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Schematics are the functional diagram of electronic circuits. With so many designs available on the web, understanding how to read schematics can unlock a world of possibilities for the electronics maker. In fact, if you can read a schematic, you can build a circuit before even understanding how it works!

The above video covers some vital basics. For more great info on the subject, be sure to check out Paul Spinrad’s Skill Set: Reading circuit diagrams.

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Collin Cunningham

Born, drew a lot, made video, made music on 4-track, then computer, more songwriting, met future wife, went to art school for video major, made websites, toured in a band, worked as web media tech, discovered electronics, taught myself electronics, blogged about DIY electronics, made web videos about electronics and made music for them … and I still do!


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Comments

  1. Becky Stern says:

    Great video, Collin!

  2. Anonymous says:

    man… a quite informative video on schematics in just over 6 minutes. i wouldn’t have thought it possible.  very impressive.  thank you Sir.  look forward to inductors in “Schematics II”

  3. Anonymous says:

    Genius as always, Mr. C. Thanks so much.

    Not that I’m much of an electronics guy, but even I learn a lot from these vids — like I didn’t realize that the upolarized cap symbol comes directly from the early parallel plate caps (makes sense, I just never made that connection).

    And your animated diagrams are the best. In my dreams I’ve wanted to bring this level of visual and concept clarity to teaching electronics. This sets a standard to me.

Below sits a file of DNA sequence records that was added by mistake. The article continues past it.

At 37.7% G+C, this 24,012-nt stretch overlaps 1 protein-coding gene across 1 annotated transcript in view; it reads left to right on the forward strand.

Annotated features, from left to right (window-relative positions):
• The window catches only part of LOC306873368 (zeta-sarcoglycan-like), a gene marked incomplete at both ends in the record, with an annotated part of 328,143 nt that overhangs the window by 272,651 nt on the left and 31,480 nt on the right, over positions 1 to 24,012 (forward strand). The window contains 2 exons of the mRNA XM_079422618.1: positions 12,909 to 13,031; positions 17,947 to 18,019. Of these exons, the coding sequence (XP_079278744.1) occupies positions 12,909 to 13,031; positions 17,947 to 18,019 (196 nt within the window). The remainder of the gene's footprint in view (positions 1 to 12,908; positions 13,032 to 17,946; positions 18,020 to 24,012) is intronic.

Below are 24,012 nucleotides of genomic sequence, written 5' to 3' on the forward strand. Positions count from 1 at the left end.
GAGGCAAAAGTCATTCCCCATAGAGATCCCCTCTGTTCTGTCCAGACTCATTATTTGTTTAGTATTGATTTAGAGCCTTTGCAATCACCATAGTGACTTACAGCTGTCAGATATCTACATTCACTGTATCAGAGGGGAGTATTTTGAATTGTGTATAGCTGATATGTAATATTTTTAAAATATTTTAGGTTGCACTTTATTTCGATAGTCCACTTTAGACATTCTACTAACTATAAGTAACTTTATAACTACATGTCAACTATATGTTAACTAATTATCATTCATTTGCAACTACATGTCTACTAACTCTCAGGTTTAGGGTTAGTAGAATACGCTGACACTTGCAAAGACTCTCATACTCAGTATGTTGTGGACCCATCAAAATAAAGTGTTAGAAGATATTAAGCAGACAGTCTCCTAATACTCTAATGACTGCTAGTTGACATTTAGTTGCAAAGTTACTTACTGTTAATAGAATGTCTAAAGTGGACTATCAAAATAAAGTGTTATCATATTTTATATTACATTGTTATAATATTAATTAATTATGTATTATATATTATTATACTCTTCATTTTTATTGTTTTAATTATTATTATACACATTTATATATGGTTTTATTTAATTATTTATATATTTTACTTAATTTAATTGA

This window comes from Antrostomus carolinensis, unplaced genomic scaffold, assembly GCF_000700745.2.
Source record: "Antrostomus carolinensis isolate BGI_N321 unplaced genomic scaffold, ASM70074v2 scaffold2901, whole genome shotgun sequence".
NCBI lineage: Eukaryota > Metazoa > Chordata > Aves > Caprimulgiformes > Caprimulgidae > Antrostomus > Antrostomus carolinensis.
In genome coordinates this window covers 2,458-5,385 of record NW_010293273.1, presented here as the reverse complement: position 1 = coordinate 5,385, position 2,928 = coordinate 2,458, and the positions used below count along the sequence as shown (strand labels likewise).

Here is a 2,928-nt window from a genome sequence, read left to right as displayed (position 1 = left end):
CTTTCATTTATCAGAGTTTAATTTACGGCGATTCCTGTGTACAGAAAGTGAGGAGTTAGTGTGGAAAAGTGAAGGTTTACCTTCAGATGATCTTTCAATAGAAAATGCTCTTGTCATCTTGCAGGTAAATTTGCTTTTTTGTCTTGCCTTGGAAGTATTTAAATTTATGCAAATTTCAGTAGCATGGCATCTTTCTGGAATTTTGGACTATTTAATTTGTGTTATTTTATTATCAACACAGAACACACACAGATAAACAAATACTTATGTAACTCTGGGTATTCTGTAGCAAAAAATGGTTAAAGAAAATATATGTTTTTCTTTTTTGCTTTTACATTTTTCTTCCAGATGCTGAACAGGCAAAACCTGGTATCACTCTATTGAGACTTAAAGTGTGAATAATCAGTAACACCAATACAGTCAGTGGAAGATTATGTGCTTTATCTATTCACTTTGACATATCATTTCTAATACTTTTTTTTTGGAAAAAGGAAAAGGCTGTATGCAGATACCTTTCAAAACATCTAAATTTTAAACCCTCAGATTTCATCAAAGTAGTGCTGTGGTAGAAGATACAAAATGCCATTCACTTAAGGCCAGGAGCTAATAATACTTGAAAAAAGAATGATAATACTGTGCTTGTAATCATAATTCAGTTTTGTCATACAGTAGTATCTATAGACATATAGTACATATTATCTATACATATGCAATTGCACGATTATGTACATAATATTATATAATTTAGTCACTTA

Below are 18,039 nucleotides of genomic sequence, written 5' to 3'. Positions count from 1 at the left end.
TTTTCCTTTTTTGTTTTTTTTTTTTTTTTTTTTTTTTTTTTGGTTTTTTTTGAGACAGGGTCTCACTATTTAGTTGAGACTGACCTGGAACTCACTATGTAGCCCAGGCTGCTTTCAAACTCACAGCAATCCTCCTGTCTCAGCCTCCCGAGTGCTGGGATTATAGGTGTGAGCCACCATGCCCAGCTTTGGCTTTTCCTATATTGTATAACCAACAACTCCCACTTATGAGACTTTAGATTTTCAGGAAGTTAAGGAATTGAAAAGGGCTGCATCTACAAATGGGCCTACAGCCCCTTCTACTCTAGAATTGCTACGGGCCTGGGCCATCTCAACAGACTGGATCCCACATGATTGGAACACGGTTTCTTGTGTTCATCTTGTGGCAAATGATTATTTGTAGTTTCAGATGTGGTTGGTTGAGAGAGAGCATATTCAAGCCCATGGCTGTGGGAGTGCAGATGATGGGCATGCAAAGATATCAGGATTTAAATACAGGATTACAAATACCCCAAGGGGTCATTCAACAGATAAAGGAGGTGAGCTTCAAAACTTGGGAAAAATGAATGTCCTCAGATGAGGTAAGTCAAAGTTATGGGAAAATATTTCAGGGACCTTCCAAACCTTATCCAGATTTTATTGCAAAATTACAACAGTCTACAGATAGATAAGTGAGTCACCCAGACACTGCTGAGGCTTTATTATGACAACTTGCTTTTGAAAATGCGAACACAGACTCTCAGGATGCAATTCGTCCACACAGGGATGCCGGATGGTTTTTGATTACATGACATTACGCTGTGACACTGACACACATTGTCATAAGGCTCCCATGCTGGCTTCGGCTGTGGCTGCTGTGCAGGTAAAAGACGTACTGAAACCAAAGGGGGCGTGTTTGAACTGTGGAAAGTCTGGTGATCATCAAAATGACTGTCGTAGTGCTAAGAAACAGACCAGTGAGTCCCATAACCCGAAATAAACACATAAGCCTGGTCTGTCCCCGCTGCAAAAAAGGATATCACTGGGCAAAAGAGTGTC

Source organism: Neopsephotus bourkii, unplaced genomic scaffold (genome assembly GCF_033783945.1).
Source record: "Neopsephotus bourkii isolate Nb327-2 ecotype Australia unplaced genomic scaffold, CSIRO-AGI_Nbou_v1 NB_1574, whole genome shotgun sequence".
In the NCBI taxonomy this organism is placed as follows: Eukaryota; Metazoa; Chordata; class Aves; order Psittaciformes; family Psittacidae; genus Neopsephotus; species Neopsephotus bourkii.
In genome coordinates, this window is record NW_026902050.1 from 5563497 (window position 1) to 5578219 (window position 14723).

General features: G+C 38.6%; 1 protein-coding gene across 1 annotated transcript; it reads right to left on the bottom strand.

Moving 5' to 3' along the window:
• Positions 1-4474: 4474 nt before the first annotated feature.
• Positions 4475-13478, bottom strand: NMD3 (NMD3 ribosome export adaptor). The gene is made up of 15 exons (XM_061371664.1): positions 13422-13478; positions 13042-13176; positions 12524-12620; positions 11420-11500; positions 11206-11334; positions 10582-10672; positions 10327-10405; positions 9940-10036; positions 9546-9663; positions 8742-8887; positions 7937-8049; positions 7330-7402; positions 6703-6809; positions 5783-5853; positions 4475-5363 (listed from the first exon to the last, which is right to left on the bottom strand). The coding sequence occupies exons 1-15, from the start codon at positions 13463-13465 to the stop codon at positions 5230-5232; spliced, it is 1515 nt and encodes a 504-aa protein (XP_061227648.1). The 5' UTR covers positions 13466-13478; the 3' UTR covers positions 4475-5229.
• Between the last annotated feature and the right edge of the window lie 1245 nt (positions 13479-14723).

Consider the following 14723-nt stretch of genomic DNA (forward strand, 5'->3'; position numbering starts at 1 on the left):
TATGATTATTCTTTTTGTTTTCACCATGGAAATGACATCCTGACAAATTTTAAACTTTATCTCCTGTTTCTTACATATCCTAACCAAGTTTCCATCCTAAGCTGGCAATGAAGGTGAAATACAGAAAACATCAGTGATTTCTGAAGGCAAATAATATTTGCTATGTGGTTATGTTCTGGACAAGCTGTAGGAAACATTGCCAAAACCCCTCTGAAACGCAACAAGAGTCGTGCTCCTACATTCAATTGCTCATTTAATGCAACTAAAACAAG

4. This was awesome.  Thanks

  5. Peter Simpson says:

    A well drawn schematic is a pleasure to read (and the converse!)

    The corollary to “no dot, no connection” is that a connection should always be at a “T”; one wire bumping into another, but not crossing.  If it needs to continue after connecting, the wire leaving should be offset just a bit, to make it clear that this isn’t just a crossing. This is because dots can vanish or appear after multiple generations of copying.

    Signal flow (that is, how the input gets to the output) should be from left to right if possible. It’s the way we think, and it makes it easier to follow the way the signals flow through the circuit depicted by the schematic.

    And don’t be afraid to use more pages; there’s nothing worse than a “spaghetti schematic”, where the designer has tried to fit everything on one 8-1/2 x 11 sheet of paper!  I use 11 x 17 sheets and usually put a block diagram on the first page, with references in the blocks to what page of the schematic you can find the circuit for that block.  I try to keep the contents of each page related…a single sub-circuit to each page.

    Comments aren’t just limited to software. Put notes on the schematic: what voltage or waveform one should see at key points, what frequency an oscillator operates at, label active-low digital signals with a “_L” suffix (because a star can look like a flyspeck and a ! can be mistaken for an I, and printers can’t always print an overbar) The person who tries to troubleshoot your design will appreciate those notes, believe me!

  6. Anonymous says:

    As always a great video. This one was especially helpful especially the explanation about the capacitors. It would be nice to see a part 2 to this video where you build a circuit from a schematic. Keep these coming.

  7. Mark L Evans says:

    As someone that has been reading these for 40+ years I must say, you got in about the most info you could in 6 min. great job.

    And love the anachronistic look! If you had done this on flip paper and softened the colors I could have easily believed this was from the 1970′s. :-)

  8. Nas says:

    love your vidz, keep them rollin